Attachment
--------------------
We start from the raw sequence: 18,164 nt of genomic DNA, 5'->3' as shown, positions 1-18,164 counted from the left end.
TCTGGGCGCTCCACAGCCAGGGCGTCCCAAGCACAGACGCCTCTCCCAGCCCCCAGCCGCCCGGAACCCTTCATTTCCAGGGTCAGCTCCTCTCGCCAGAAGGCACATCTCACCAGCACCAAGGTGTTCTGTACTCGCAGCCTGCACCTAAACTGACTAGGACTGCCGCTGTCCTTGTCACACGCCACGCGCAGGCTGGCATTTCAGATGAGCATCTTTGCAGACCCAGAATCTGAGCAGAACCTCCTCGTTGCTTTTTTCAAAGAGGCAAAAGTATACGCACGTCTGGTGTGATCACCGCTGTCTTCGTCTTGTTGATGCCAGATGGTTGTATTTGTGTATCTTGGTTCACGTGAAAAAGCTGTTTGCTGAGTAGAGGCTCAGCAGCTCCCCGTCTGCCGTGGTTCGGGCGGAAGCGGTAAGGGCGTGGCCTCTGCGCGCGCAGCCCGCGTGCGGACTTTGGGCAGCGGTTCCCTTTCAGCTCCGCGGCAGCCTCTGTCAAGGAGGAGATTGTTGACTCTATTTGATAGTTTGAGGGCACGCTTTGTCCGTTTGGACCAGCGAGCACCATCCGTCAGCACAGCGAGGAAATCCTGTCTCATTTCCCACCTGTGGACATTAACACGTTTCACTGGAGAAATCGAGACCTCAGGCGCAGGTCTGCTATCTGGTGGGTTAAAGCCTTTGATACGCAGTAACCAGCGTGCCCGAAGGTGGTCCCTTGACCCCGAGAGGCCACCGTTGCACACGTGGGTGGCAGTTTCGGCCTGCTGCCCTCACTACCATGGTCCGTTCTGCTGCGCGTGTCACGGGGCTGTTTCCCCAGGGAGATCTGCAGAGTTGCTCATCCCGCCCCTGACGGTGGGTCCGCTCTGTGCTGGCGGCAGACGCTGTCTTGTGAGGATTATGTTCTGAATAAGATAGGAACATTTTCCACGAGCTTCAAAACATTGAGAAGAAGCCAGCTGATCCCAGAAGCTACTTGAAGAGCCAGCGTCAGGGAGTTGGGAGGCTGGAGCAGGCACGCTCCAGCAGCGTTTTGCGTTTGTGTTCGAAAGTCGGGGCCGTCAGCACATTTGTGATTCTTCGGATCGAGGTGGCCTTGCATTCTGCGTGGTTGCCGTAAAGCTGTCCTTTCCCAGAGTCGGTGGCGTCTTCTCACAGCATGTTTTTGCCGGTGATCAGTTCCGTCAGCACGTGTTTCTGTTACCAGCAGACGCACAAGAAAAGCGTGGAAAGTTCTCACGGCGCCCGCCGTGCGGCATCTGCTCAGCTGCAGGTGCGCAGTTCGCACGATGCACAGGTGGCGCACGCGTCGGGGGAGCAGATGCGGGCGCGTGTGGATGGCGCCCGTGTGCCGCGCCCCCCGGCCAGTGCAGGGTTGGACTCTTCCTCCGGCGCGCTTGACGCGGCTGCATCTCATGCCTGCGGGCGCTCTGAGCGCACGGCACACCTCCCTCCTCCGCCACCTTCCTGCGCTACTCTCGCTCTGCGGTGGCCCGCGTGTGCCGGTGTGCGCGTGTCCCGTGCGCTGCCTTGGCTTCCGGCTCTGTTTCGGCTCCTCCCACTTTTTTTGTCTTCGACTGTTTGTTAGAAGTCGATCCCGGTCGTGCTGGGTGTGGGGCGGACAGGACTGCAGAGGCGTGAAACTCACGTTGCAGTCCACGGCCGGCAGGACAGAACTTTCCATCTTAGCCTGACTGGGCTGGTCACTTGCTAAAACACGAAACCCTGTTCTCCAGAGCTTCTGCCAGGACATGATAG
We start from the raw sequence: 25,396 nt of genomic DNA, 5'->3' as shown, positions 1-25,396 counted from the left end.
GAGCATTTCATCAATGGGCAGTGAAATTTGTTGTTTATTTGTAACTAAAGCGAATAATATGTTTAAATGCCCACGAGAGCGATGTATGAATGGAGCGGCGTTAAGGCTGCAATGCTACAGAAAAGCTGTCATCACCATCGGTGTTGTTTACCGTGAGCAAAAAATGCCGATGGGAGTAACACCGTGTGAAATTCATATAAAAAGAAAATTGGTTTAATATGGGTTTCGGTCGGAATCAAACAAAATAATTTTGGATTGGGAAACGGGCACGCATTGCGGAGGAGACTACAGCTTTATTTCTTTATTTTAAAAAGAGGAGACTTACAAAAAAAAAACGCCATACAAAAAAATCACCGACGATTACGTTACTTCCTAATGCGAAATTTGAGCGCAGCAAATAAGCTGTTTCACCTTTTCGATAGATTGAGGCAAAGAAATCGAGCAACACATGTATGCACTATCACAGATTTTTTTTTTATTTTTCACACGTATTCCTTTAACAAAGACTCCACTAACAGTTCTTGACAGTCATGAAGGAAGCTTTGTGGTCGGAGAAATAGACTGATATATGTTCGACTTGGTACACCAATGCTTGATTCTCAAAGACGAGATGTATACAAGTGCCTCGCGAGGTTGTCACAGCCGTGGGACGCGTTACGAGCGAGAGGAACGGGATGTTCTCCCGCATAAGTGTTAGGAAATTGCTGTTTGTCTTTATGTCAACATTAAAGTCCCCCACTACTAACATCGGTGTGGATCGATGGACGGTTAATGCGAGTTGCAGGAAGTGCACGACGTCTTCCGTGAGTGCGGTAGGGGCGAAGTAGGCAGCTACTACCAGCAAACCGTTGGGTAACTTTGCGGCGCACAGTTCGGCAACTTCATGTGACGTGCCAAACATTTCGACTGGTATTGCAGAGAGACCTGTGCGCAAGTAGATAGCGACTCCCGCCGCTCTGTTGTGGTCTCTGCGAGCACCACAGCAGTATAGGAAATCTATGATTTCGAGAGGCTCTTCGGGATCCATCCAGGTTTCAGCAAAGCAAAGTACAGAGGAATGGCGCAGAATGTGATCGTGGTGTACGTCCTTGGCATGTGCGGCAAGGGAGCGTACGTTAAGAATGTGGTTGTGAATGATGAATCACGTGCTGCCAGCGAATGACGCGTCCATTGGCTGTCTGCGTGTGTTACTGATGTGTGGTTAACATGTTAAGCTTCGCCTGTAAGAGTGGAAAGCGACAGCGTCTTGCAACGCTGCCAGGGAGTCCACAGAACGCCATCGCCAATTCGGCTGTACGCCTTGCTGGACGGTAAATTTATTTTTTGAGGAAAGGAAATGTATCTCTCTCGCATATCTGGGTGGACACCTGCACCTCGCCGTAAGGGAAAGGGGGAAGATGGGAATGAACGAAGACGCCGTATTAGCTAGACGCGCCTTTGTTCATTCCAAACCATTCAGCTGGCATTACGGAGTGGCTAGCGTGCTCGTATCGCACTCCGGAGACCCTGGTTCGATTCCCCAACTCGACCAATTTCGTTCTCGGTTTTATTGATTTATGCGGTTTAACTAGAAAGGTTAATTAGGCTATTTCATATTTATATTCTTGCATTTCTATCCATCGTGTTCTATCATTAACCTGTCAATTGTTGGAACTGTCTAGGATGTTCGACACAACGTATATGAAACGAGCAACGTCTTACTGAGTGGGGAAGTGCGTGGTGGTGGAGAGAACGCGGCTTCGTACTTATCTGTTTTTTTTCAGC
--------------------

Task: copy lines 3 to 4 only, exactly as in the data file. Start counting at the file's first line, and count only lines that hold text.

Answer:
We start from the raw sequence: 25,396 nt of genomic DNA, 5'->3' as shown, positions 1-25,396 counted from the left end.
GAGCATTTCATCAATGGGCAGTGAAATTTGTTGTTTATTTGTAACTAAAGCGAATAATATGTTTAAATGCCCACGAGAGCGATGTATGAATGGAGCGGCGTTAAGGCTGCAATGCTACAGAAAAGCTGTCATCACCATCGGTGTTGTTTACCGTGAGCAAAAAATGCCGATGGGAGTAACACCGTGTGAAATTCATATAAAAAGAAAATTGGTTTAATATGGGTTTCGGTCGGAATCAAACAAAATAATTTTGGATTGGGAAACGGGCACGCATTGCGGAGGAGACTACAGCTTTATTTCTTTATTTTAAAAAGAGGAGACTTACAAAAAAAAAACGCCATACAAAAAAATCACCGACGATTACGTTACTTCCTAATGCGAAATTTGAGCGCAGCAAATAAGCTGTTTCACCTTTTCGATAGATTGAGGCAAAGAAATCGAGCAACACATGTATGCACTATCACAGATTTTTTTTTTATTTTTCACACGTATTCCTTTAACAAAGACTCCACTAACAGTTCTTGACAGTCATGAAGGAAGCTTTGTGGTCGGAGAAATAGACTGATATATGTTCGACTTGGTACACCAATGCTTGATTCTCAAAGACGAGATGTATACAAGTGCCTCGCGAGGTTGTCACAGCCGTGGGACGCGTTACGAGCGAGAGGAACGGGATGTTCTCCCGCATAAGTGTTAGGAAATTGCTGTTTGTCTTTATGTCAACATTAAAGTCCCCCACTACTAACATCGGTGTGGATCGATGGACGGTTAATGCGAGTTGCAGGAAGTGCACGACGTCTTCCGTGAGTGCGGTAGGGGCGAAGTAGGCAGCTACTACCAGCAAACCGTTGGGTAACTTTGCGGCGCACAGTTCGGCAACTTCATGTGACGTGCCAAACATTTCGACTGGTATTGCAGAGAGACCTGTGCGCAAGTAGATAGCGACTCCCGCCGCTCTGTTGTGGTCTCTGCGAGCACCACAGCAGTATAGGAAATCTATGATTTCGAGAGGCTCTTCGGGATCCATCCAGGTTTCAGCAAAGCAAAGTACAGAGGAATGGCGCAGAATGTGATCGTGGTGTACGTCCTTGGCATGTGCGGCAAGGGAGCGTACGTTAAGAATGTGGTTGTGAATGATGAATCACGTGCTGCCAGCGAATGACGCGTCCATTGGCTGTCTGCGTGTGTTACTGATGTGTGGTTAACATGTTAAGCTTCGCCTGTAAGAGTGGAAAGCGACAGCGTCTTGCAACGCTGCCAGGGAGTCCACAGAACGCCATCGCCAATTCGGCTGTACGCCTTGCTGGACGGTAAATTTATTTTTTGAGGAAAGGAAATGTATCTCTCTCGCATATCTGGGTGGACACCTGCACCTCGCCGTAAGGGAAAGGGGGAAGATGGGAATGAACGAAGACGCCGTATTAGCTAGACGCGCCTTTGTTCATTCCAAACCATTCAGCTGGCATTACGGAGTGGCTAGCGTGCTCGTATCGCACTCCGGAGACCCTGGTTCGATTCCCCAACTCGACCAATTTCGTTCTCGGTTTTATTGATTTATGCGGTTTAACTAGAAAGGTTAATTAGGCTATTTCATATTTATATTCTTGCATTTCTATCCATCGTGTTCTATCATTAACCTGTCAATTGTTGGAACTGTCTAGGATGTTCGACACAACGTATATGAAACGAGCAACGTCTTACTGAGTGGGGAAGTGCGTGGTGGTGGAGAGAACGCGGCTTCGTACTTATCTGTTTTTTTTCAGC